Google announced Monday that it would stop censoring search results on its site in China, forcing authorities in Beijing to decide whether they are willing to forsake one of the most important tools of modern technology so that they can maintain their iron grip over the flow of information.
In negotiations with Chinese authorities over the past two months, Google had tried to determine whether it could operate an unfiltered search engine in China under the country's laws. But Chinese officials, the company said Monday, made it "crystal clear . . . that self-censorship is a non-negotiable legal requirement."
As a result, Google has made what analysts described as a shrewd but risky business decision -- to redirect users in mainland China to its search engine based in Hong Kong, a special administrative region of China that operates its own economic and political systems. The company described the move as a "sensible solution."
"This move is entirely legal by Chinese law and Hong Kong law, and that is important to know: that we are abiding by the law," a source at Google said, speaking on the condition of anonymity because of the sensitivity of the matter.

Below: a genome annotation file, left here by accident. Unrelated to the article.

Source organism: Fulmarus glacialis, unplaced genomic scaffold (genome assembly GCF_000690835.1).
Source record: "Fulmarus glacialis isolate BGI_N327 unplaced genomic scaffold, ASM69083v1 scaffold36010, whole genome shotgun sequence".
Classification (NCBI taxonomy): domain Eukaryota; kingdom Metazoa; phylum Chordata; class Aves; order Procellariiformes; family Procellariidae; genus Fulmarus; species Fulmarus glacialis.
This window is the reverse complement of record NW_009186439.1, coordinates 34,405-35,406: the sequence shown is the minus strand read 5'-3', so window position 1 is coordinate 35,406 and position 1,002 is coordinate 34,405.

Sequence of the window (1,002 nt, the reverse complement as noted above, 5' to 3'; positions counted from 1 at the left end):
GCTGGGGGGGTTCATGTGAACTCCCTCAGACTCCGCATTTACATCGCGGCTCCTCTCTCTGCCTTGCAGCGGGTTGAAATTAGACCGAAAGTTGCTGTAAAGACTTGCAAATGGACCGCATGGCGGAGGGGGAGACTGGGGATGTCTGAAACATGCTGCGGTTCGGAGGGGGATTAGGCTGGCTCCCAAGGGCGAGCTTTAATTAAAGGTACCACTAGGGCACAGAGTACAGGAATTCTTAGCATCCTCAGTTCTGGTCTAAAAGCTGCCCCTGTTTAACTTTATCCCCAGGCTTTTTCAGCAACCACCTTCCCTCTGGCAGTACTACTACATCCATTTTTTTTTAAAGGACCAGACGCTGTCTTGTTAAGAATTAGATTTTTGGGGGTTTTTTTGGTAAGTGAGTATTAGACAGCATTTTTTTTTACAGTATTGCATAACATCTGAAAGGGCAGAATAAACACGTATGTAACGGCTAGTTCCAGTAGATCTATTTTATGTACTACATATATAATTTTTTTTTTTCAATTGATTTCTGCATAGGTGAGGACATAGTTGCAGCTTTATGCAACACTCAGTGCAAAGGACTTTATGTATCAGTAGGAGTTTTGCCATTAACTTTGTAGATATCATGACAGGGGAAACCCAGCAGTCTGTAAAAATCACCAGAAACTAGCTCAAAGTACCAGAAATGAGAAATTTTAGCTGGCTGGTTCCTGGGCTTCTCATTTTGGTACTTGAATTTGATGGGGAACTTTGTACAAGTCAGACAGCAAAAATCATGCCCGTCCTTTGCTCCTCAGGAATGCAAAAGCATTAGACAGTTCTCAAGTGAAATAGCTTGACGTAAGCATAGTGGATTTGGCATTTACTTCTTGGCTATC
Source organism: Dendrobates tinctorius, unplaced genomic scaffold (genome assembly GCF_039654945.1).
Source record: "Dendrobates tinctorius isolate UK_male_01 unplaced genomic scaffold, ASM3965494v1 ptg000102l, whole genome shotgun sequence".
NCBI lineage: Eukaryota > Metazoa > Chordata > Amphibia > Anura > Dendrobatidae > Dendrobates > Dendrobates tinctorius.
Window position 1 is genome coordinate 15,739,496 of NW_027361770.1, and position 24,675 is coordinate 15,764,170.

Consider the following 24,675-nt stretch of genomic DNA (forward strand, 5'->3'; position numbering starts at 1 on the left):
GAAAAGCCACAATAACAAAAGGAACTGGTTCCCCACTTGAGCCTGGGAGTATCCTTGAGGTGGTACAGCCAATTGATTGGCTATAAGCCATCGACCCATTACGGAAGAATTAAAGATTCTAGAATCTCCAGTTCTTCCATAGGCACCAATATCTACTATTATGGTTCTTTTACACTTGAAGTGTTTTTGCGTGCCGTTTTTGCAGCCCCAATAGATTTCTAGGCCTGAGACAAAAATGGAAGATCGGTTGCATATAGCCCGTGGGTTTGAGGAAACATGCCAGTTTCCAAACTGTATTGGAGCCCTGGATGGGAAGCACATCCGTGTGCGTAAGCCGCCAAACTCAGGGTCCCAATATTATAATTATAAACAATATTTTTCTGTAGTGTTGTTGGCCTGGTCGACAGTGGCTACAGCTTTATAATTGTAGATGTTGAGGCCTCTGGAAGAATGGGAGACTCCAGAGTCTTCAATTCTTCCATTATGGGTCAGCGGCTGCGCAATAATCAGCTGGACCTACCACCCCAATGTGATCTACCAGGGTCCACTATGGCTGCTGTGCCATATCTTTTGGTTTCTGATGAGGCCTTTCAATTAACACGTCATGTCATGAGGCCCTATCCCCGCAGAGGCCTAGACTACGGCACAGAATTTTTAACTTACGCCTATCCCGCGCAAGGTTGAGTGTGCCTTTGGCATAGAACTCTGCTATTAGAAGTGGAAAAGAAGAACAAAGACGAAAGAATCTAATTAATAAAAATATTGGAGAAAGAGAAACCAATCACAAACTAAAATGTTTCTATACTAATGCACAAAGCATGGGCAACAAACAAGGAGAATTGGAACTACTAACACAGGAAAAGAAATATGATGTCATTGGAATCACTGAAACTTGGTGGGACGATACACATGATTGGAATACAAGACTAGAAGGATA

Still, the decision puts the Internet search giant, which has a huge financial stake in China, on a collision course with Beijing. Despite Google's intention to keep some of its business operations in China, the government there could shut it down, block all of its sites or even take action against some of its 700 employees there.
That concern was evident in Google's announcement Monday, which stressed that "all these decisions have been driven and implemented by our executives in the United States, and that none of our employees in China can, or should, be held responsible for them."
The move drew a quick and angry response in Beijing, where an unnamed government official said that the Chinese had been patient with Google but that the company had nonetheless "violated its written promise" to censor search results, according to the state-run New China News Service ...
Internet users in China can, with some effort, get around what is known as the Great Firewall. But government barriers have prevented tens of millions of mainland Chinese from seeing vast segments of cyberspace. Chinese in Hong Kong -- beneficiaries of Beijing's "one country, two systems" policy -- have had access to unfiltered results.
Google's decision Monday, some experts said, threatens to reveal to mainland Chinese that the government has effectively operated a parallel set of unequal Internet universes ...
Human rights groups hailed Google's decision to stop self-censoring, casting it as an important challenge to the Chinese government's censorship system.
"As a practical matter, it means that they may have to leave, but they're going to force the government to choose between an uncensored search engine and kicking Google out," said Arvind Ganesan, business and human rights director at Human Rights Watch.
If you're not sure what the cartoonists are depicting, see Banks Apply Pressure to Keep Fees Rolling In.